The following is adapted from Bitcoin Pizza: The No-Bullshit Guide to Blockchain.
Over the past few decades, the globalization of supply chains has gone from being a radical outlier to a commonplace. The simplified version of the story runs that, as communications technologies connected us globally, and transport technologies enabled the shipping of parts, local supply chains morphed into global ones. Now, we think nothing of purchasing electronics from Japan, avocados from Mexico, and toys from China in a single visit to the supermarket.
My father’s business was in retail and became involved in a number of different products: toys, patio equipment, chemicals, and so on. His company was one of the first, back in the eighties, to outsource offshore manufacturing to China. This was early in the trend of connecting with overseas firms to scale production, which coincided with the advent of the computerization of inventory management and other large-scale business processes.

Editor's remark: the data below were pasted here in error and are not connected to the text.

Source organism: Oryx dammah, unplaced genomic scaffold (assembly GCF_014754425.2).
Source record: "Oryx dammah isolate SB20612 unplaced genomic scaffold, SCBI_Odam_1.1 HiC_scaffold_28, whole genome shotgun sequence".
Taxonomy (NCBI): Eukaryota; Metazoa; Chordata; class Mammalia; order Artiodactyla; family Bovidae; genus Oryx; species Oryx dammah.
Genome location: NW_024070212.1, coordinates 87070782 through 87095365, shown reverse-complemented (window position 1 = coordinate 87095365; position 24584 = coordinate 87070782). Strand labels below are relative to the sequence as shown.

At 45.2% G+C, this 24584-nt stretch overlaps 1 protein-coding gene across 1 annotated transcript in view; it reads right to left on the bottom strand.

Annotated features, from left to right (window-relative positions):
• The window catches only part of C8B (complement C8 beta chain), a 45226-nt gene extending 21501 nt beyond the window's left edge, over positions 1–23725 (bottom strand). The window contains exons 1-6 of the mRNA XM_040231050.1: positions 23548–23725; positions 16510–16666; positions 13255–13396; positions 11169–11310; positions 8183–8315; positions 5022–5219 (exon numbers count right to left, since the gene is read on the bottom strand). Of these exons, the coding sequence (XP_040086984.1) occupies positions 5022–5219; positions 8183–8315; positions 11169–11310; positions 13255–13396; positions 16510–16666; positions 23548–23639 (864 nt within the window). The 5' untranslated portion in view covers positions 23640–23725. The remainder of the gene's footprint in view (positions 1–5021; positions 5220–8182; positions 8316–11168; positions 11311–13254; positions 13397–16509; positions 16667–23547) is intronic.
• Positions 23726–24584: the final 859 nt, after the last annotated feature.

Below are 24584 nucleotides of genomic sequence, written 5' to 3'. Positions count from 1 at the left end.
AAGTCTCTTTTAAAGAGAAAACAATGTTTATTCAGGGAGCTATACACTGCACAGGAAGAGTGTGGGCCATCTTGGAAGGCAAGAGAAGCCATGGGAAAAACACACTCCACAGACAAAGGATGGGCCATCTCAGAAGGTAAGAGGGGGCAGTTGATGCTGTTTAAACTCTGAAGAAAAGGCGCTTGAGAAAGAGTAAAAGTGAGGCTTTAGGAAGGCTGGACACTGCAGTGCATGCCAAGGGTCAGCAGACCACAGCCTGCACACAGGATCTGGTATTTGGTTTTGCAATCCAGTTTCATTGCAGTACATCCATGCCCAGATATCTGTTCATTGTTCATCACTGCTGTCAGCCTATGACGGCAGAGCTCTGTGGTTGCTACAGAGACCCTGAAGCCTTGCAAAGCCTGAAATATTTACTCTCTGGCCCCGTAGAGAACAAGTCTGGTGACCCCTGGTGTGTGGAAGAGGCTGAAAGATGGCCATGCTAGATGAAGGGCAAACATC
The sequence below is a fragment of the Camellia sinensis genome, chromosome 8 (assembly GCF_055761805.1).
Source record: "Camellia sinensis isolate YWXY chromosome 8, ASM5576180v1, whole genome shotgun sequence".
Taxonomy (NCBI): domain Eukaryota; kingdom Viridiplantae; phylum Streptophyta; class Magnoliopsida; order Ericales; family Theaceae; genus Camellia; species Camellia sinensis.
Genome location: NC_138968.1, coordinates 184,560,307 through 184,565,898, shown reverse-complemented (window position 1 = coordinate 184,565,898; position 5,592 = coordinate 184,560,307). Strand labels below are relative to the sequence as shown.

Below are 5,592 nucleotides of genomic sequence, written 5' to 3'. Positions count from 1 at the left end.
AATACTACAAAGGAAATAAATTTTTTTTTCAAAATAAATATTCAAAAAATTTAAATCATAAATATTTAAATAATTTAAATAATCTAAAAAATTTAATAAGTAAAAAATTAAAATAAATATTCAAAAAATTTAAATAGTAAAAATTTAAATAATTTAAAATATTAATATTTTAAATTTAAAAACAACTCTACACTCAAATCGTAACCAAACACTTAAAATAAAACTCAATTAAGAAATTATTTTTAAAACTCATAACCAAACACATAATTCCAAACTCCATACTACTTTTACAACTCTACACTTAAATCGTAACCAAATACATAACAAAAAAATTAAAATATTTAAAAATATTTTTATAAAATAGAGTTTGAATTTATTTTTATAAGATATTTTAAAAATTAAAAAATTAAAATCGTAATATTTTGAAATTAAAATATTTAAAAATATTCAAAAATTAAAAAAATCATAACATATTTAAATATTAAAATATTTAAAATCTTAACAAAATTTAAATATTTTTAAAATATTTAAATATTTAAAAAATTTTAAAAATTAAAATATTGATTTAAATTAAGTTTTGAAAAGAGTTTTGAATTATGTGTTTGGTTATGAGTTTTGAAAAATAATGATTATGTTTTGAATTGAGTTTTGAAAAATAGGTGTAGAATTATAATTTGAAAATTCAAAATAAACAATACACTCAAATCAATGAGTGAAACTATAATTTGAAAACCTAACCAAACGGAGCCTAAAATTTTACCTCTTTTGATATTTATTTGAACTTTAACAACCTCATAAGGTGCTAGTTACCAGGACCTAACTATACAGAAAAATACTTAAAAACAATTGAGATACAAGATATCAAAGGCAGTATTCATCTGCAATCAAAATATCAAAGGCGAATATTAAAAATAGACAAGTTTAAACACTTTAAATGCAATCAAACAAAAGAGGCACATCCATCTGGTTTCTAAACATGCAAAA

I spent many weekends playing hide-and-seek in warehouses, riding on forklifts, and playing with a really nifty coffee-vending machine that actually dropped a cup and poured coffee all at once—don’t worry, the ten-year-old me was drinking hot chocolate. I stood in awe of the massive IBM mainframe computers running the whole show, from inventory, to automated sorting, to the trucks in the loading dock. It was like magic. I guess you could say I come from a long line of obsessive systems thinkers.